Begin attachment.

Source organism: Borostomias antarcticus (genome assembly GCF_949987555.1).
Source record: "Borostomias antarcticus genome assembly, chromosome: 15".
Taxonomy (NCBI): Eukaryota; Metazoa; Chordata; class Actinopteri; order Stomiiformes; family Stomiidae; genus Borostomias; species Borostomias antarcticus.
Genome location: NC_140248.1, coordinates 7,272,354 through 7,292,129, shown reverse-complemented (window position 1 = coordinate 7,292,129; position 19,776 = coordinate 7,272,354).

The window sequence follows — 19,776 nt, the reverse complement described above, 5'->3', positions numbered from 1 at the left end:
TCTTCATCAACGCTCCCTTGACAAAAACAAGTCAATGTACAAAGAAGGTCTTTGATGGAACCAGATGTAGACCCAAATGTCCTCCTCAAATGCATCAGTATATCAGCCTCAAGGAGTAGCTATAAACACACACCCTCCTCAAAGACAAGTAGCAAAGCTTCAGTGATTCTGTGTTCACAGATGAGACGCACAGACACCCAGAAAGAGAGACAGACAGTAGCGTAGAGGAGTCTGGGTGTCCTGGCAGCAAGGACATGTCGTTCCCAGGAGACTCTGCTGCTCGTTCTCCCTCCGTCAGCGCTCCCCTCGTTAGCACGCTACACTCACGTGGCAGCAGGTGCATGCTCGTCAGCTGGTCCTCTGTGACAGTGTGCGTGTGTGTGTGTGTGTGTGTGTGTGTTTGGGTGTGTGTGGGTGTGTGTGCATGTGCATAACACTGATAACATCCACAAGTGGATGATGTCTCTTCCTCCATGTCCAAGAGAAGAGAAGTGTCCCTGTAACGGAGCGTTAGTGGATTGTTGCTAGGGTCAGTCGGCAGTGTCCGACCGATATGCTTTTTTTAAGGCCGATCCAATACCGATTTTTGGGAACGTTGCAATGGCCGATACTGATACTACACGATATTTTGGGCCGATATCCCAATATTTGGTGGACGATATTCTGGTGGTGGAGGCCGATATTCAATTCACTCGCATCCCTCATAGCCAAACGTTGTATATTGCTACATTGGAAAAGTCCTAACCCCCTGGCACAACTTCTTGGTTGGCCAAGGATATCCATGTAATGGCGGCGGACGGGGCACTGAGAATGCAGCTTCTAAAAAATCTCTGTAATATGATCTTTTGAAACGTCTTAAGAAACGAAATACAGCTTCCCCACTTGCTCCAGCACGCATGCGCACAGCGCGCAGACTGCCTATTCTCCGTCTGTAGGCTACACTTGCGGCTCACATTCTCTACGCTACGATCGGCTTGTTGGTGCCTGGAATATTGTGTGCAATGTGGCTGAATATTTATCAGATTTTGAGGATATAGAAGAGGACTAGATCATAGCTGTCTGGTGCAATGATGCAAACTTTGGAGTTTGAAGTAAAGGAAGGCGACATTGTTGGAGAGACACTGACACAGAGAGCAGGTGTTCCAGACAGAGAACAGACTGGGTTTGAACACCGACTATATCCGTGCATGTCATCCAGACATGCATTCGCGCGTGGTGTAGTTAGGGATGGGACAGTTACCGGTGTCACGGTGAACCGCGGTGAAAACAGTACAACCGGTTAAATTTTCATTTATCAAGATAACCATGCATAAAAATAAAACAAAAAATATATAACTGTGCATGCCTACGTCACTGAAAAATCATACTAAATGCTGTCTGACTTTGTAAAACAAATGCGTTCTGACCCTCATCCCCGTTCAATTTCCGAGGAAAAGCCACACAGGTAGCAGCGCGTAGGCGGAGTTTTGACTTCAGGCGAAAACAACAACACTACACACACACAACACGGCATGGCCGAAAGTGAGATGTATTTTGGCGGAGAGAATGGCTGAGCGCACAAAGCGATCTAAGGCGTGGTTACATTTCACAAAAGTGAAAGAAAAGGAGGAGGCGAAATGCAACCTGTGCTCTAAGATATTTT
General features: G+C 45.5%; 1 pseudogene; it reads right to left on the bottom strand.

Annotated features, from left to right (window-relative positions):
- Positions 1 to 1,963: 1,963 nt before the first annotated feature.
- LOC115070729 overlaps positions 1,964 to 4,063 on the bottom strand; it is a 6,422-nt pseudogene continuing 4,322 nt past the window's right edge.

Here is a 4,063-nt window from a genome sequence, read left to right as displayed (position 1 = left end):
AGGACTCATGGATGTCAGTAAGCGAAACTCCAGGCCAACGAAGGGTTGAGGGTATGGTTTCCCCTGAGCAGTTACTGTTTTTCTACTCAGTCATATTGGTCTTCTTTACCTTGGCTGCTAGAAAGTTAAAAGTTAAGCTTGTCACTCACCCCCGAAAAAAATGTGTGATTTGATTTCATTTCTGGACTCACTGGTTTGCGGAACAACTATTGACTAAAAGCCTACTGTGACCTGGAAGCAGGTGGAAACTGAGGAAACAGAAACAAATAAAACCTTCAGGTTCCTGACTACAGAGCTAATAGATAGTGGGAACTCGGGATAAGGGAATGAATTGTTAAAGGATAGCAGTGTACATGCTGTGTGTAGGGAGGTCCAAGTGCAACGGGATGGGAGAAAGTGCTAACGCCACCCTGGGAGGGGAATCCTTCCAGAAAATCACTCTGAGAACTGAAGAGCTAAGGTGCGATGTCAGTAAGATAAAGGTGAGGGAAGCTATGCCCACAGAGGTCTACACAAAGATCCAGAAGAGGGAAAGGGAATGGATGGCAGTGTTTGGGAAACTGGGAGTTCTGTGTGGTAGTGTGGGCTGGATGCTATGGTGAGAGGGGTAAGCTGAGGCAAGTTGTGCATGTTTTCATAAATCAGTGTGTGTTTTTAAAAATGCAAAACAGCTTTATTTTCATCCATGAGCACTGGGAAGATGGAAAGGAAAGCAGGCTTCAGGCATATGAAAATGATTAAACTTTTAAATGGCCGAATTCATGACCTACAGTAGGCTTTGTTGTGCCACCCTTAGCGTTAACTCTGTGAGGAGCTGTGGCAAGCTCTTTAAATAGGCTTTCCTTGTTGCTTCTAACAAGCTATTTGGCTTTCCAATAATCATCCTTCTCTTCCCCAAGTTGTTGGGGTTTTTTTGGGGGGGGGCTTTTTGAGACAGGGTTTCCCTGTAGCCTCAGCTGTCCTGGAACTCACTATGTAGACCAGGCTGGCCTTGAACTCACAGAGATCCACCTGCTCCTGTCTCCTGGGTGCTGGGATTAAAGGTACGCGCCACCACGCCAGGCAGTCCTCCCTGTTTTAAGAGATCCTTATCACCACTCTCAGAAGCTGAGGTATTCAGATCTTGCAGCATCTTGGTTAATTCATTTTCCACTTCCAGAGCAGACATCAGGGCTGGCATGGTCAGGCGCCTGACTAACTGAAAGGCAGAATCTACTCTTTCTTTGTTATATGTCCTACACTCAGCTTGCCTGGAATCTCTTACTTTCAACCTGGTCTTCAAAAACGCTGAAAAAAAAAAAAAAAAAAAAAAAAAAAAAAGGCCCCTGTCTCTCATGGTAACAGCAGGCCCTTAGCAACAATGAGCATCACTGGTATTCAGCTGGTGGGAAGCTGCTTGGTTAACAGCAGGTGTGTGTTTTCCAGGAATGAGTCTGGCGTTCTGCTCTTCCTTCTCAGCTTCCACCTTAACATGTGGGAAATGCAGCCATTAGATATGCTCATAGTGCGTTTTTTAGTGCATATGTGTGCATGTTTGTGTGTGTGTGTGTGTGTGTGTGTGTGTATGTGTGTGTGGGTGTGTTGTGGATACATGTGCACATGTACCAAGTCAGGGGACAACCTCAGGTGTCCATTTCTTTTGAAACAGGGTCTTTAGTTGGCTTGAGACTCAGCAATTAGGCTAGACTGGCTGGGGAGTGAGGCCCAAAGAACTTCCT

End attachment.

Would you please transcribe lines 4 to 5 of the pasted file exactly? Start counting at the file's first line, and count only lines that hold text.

Genome location: NC_140248.1, coordinates 7,272,354 through 7,292,129, shown reverse-complemented (window position 1 = coordinate 7,292,129; position 19,776 = coordinate 7,272,354).

The window sequence follows — 19,776 nt, the reverse complement described above, 5'->3', positions numbered from 1 at the left end: